Naval History and Heritage Command

Naval History and Heritage Command

Captain David W. Todd, Director, Naval Communications, to Vice Admiral William S. Sims, Commander, United States Naval Forces Operating in European Waters

Chronological Copy.                            File No.

Cablegram Received  April <24, 1918,> 10523.  TDR

     Opnav Washington. (Director Naval Communications)

Origin                                        Ser. No. 5326

     C-1   27 Apr.

29 ADR.

Simsadus.

5326. <*>Inference question taken up in conference April 12th which convened for purpose reply inter-Allied protocal 16th November.1 Copy this conference proceeding mailed you 13th April. It was stated U.S. Navy radio stations being equipped with wave changing apparatus capable changing tune less than 30 seconds in accordance with suggestions of before mentioned inter-Allied protocal.2 High power sets are being installed Sayville N.Y., Annapolis Md., New Brunswick [NJ] and Marion [MA]. Tuckerton N.J. power has been increased .

     Marion assigned permanent tune 14000 meters, Annapolis Md. expected operate efficiently between 13000 and 17000 meters, new tunes Sayville N.Y. and New Brunswick not definitely known but will make tests and inform inter-Allied Commission results. Tuckerton N.J. probably not operating efficiently on tunes above 10000 meters.

     Experiments now being made United States with means for preventing In<ter>ference. If these experiments prove successful results will be communicated immediately Inter-Allied Commission for consideration. Until that time United States has (no) new suggestions to make regarding interference prevention. Expect experiments to be completed in near future. 19524. 5326.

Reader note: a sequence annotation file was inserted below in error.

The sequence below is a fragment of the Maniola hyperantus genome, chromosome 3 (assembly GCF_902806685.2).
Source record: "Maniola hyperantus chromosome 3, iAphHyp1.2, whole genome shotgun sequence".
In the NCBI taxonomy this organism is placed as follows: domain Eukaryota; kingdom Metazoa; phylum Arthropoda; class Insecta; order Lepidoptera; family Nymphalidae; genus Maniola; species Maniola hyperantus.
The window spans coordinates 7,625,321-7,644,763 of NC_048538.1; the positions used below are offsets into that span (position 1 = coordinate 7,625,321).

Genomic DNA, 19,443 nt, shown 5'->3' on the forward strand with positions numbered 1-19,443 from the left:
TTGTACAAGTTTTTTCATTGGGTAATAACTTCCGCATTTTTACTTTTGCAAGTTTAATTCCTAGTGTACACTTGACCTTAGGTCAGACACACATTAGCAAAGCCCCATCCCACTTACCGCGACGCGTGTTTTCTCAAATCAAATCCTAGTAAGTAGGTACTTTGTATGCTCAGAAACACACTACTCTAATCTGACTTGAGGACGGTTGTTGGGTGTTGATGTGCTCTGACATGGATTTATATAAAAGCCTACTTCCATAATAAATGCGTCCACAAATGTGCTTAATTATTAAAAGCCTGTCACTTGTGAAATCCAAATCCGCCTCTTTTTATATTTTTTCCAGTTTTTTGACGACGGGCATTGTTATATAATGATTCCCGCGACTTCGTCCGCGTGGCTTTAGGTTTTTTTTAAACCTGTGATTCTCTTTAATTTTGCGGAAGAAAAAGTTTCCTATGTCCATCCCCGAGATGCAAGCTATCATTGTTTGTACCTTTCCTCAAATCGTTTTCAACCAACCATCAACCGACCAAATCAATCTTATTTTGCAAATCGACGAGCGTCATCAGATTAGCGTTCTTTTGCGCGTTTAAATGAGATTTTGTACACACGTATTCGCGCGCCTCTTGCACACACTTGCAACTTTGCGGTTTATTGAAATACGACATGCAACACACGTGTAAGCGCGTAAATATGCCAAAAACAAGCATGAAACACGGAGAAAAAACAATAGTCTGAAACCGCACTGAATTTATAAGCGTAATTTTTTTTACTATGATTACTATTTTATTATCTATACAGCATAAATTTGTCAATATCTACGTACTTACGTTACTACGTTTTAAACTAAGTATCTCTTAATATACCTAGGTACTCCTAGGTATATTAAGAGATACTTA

Benson        

N.B. “In[ter]ference” comes clear where given.

  *   “Until that time United States has new intentions”

       comes clear.

Source Note: Cy, DNA, RG 45, Entry 517B.

Footnote 1: Concerned about the vulnerability and capacity issues of undersea cables, the Allies looked to develop a transatlantic radio network. In the United States after some discussion, the Army and Navy decided that the Navy would commandeer and operate commercial high-power radios as a complement to the cable system. The Interallied Radio Commission (IARC) had been founded early in the war to coordinate operating procedures and allocate wavelengths among the allies. See Jonathan R. Winkler, Nexus: Strategic Communications and American Security in World War 1 (Cambridge, MA: Harvard University Press, 2008), 100-35 passim.

Footnote 2: Presumably the alternator built by engineer Ernst W.F. Alexanderson of General Electric Corp.

Related Content